Home, Now I Call it Home

One month! Hello there my beautiful followers, how have you been? Oh me, I’ve been alright.. Ok I’ve been great! Busy, busy, I can’t believe it’s already been a month. Time really is flying by.

Before I say anything I want to say thank you for the concern from family and friends after the attacks in Paris, Beirut, and Baghdad. I am safe. It is scary being so close to something like that, but it is important when travelling, anywhere, to educate yourself on the risks. Safety is a basic human right and the violation of this right is happening all over the world, even at home. Don’t fall into this. Stand together with those everywhere who are hurting as this fight rages on. Keep love in your heart and teach peace wherever you travel. Stay safe friends at home and around the world.   

Since my last blog I have done a lot… So here we go. I moved into my apartment, got to teach my first English class, met some really cool people, travelled to Sienna, got really sick, escaped the Pope, travelled to Milan, accepted my very own class, did some running and here we are. Ok well I’ll talk to you all again soon, ciao. Oh, you wanted some more detail, ohhhhh okay. 

So, I left off last time as I was just about to go for a language exchange with a strange Italian man (the opening scene to any Liam Neeson movie, just kidding mom). Well I’m alive and fine, surprise! It is wonderful to have someone local to chat with. He is also a doctor which, if you know me at all, is the greatest person I could have around me while travelling. Ive been here a month and he has already assisted me in getting the right medication and not poisoning myself. So I now have a really rad language partner who knows some pretty awesome gelaterias and coffee shops, so I’d say it was well worth the risk. At our last meeting I got to try La Dolce Vita chocolate gelato which was voted best in Italy! Chocolate coma. Speaking of chocolate, if you haven’t had Nutella mixed with ricotta cheese you haven’t lived yet. Don’t try this at home though, ricotta cheese in Canada tastes like dying goat… Hope I painted a nice picture for you there.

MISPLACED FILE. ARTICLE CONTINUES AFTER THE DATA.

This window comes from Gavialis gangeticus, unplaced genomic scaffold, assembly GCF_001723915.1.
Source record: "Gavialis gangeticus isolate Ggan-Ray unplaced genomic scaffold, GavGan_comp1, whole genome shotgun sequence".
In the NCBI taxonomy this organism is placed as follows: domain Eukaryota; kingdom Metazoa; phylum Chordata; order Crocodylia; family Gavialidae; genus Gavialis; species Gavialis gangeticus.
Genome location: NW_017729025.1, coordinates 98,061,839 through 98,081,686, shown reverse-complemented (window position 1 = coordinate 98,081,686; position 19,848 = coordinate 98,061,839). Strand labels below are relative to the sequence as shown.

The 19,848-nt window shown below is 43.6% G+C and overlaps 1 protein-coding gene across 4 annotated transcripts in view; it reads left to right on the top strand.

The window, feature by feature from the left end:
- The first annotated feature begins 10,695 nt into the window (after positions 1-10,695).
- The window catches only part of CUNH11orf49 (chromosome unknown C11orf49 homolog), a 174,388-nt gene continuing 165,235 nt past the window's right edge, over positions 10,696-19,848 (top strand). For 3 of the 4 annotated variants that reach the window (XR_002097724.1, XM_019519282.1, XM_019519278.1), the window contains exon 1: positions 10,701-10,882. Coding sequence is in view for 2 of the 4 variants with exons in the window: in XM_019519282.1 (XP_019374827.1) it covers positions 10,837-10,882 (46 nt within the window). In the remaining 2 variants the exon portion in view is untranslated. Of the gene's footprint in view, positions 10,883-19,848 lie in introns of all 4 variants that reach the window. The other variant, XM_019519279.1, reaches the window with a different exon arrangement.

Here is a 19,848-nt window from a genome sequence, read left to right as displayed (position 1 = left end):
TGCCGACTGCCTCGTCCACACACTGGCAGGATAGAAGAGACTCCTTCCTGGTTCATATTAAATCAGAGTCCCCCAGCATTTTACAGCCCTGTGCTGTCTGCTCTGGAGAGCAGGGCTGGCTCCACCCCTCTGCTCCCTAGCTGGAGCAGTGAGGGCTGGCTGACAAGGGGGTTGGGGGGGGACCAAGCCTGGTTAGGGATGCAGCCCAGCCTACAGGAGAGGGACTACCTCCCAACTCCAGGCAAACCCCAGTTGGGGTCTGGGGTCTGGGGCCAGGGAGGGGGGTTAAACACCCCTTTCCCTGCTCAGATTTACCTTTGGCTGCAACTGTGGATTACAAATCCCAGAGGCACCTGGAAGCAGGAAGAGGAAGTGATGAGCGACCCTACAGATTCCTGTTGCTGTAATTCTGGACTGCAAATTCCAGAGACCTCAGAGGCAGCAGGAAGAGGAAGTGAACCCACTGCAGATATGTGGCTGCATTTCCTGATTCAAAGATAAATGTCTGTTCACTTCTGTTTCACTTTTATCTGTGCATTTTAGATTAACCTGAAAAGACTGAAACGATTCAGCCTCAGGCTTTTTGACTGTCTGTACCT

I also finally moved into my flat! As I was getting ready to leave my hostel, the workers came to the conclusion that my new place didn’t actually exist and that I was being scammed because my street was unfindable on Google maps. I persisted. A friend helped me take my bags to the bus (which we finally found after what seemed like an hour… Stupid construction) and as we were waiting for it to arrive, standing with all my bags sweating like mad, my purse ripped. It just fell off of me. My first thought was someone had cut the strap and was trying to rob me, but apparently the strap had finally seen its final journey and I had one more bag to carry. I crammed myself and all my bags onto an already full bus, and after 2 hours of struggling and sweating, I finally found my house. And let me tell you, it exists (apparently Google Maps decided to abbreviate and change the spelling of my street name to make it unfindable – cool thanks). It was so beautiful and I was so relieved that when my landlady let me into my room I just laid down on the bed and cried… Then I unpacked, showered, and did laundry. Amen. I have two roommates, German and Italian, both pretty cool guys. I have only met one neighbour, a sweet little old lady who I share a wall with. The walls are incredibly thin and each night when she enjoys her 9 o’clock news I also get to listen to it. She also has the voice of Mrs. Doubtfire.. With an Italian accent of course, so I love her a little bit more. Every morning I wake up thinking I have a rash or breakout of some sort on my hands and face, only to realize that no, I was just the appetizer for the 47 mosquitos living in my room during the night. I finally bought a mosquito killing contraption of sorts, so here’s hoping I finally can sleep at night and stop looking like I have a disease.

Last week I had a some free time and decided to get out of the city. I travelled to Sienna for the day and oh, the bus ride was sensational. I mean not the actual bus ride, that was terrifying of course. (Italian road rage in a giant bus speeding down winding Tuscan highways that haven’t been patched up in, I’m sure, 100 years.) The view, though, was worth It. It was like Canadian fall mixed with everything I love about Italy. The vineyards still had their leaves, but they were all yellow and orange. Fields and hillsides of Tuscan valleys lined with rows of this, amazing. Siena itself was also beautiful, small and quiet, but beautiful. I had a peaceful day of climbing towers and enjoying some people watching in the centre. I wasn’t allowed to take any bags up into the tower, only my camera. Once I got up there I realized I forgot the picture of Grandma, so on my way down I asked the guard if I could get it from my bag and go back up the stairs without buying another ticket. I explained the picture, grandma, and the significance to me, and she thought it was so adorable and let me go back up. She also told me, in broken English, that he sister would totally do something like that and that she would pass my story on to her. Feel good moment of the day.  It also happened to be the “Fat Lady” art show across the city. It was hilarity and brilliance combined. I joined in the fat lady fun before returning to Florence.